United States Department of Defense United States Department of Defense

News Release

Press Operations Bookmark and Share

News Release


Release No: 022-95
January 17, 1995


The commander of the Air Force's Air Mobility Command declared the Initial Operational Capability (IOC) of the first C-17 Globemaster III squadron today. Gen. Robert L. Rutherford's decision is a significant milestone for America's newest airlifter. It means the 17th Airlift Squadron, assigned to the 437th Airlift Wing, and the Air Force Reserve's 317th Airlift Squadron, assigned to the 315th Airlift Wing, both at Charleston Air Force Base, S.C., will officially begin flying operational AMC "Global Reach" missions.

The first C-17 arrived at Charleston AFB in June 1993. By December 1994, the 437th was fully equipped with a fleet of 12 aircraft and 48 crews. The 12 aircraft will be shared with the Air Force Reserve unit. Together, both active duty and reserve aircrews have already demonstrated the C-17's ability to airlift personnel and equipment with missions to Southwest Asia, Central America and the Caribbean basin.

IOC declaration is a major step in modernizing the nation's strategic airlift fleet. The C-17, designed to replace the aging C-141 Starlifter fleet as the nation's core airlift aircraft, combines the best features of older airlifters within a single airframe. The C-17 is about the size of the C-141, but can carry twice the Starlifter's payload. It can also carry outsized equipment strategic distances like the C-5 Galaxy, yet land on airstrips normally accessible only to the C-130 Hercules.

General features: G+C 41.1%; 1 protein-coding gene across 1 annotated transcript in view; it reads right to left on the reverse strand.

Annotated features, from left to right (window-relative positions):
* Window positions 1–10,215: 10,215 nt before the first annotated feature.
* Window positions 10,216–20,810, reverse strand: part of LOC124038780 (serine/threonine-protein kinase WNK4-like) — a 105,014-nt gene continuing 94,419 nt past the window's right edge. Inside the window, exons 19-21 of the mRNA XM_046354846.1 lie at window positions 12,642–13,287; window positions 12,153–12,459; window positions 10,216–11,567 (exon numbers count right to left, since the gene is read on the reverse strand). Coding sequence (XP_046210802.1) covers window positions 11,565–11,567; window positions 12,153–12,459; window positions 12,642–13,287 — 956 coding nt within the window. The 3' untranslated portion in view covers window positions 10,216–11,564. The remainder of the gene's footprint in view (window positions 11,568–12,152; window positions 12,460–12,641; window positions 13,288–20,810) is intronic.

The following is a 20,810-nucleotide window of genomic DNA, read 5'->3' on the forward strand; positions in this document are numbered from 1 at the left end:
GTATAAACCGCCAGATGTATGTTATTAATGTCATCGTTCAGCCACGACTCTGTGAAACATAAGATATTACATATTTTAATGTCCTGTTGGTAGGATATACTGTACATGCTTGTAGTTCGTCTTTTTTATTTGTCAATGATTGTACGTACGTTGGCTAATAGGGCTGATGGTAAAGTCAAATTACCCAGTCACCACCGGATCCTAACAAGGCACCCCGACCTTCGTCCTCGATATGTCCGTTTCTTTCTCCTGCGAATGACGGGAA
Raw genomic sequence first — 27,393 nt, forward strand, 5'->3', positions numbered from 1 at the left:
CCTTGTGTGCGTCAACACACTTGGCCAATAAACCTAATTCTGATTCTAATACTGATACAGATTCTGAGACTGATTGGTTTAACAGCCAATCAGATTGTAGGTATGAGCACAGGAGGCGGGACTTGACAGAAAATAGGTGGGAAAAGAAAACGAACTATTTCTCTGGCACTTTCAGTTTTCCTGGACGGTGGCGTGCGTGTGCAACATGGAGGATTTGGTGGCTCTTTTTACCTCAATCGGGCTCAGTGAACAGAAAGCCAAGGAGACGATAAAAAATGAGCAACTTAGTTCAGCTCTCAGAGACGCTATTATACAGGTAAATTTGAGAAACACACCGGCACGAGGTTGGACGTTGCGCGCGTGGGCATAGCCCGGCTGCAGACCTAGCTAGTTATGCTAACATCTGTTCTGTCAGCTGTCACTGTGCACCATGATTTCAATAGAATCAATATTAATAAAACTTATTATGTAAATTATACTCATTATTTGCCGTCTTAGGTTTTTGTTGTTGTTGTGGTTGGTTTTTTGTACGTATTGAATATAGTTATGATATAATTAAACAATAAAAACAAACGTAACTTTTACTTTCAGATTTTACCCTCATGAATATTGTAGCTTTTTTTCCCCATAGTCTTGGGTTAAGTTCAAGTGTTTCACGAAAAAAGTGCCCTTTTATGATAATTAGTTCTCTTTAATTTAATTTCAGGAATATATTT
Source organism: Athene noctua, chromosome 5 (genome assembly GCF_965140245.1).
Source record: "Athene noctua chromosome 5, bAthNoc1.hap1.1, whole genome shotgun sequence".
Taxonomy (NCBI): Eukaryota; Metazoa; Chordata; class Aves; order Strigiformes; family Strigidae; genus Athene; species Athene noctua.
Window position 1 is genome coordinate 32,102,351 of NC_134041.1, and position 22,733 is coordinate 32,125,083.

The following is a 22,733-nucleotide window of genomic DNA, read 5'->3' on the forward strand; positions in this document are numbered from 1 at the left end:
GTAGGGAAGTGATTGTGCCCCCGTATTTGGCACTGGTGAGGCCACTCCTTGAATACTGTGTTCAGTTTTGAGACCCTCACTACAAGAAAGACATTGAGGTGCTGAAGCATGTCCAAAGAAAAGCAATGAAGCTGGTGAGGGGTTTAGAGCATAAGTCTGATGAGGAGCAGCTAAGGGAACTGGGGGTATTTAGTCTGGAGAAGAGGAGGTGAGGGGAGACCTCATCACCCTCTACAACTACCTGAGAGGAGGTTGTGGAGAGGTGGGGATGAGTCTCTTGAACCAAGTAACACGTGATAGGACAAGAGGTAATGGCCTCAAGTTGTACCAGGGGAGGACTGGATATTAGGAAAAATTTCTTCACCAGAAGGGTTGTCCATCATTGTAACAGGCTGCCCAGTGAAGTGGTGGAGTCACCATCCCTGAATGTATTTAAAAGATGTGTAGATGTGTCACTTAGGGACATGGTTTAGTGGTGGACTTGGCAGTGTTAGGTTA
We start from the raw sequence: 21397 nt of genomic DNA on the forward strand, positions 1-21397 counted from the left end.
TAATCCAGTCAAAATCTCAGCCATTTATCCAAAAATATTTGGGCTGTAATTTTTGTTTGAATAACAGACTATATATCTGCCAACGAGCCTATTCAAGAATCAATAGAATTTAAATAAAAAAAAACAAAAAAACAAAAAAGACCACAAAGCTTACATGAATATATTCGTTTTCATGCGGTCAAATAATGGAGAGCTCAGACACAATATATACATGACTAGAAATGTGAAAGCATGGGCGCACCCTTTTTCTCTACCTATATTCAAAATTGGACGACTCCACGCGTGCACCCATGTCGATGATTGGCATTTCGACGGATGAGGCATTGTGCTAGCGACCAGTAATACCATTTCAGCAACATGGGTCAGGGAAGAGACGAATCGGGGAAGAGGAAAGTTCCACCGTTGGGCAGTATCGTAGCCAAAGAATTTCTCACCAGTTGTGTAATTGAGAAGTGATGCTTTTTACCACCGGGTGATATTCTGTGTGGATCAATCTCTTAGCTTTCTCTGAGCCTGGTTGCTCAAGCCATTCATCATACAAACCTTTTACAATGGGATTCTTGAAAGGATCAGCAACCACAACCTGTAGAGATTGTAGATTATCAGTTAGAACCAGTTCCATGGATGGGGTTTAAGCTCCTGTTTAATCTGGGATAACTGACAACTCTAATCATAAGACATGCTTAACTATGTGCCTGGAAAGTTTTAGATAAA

Built by McDonnell Douglas at Long Beach, Calif., the C-17 can carry 160,000 pounds of cargo, unrefueled, 2,400 nautical miles at a cruise speed of 450 knots. With a maximum payload of 169,000 pounds, the aircraft is designed to carry every air transportable piece of equipment in the U.S. Army inventory, from Patriot air defense missile batteries and Bradley fighting vehicles to M1A1 Abrams main battle tanks.

The C-17 can be aerial refueled, land on airstrips as short as 3,000 feet, back up, rapidly offload cargo, and is designed to airdrop equipment, cargo or paratroopers. The aircraft completed developmental testing of these capabilities on Dec. 16, 1994. During these tests, the C-17 set 21 world performance records in three weight classes of the heavy aircraft category and one additional world record in the short takeoff and landing category. The Air Force has contracted to buy 40 C-17s from McDonnell Douglas. A Defense Acquisition Board decision on extending the buy beyond 40 aircraft is scheduled for November 1995.

Additional Links

Stay Connected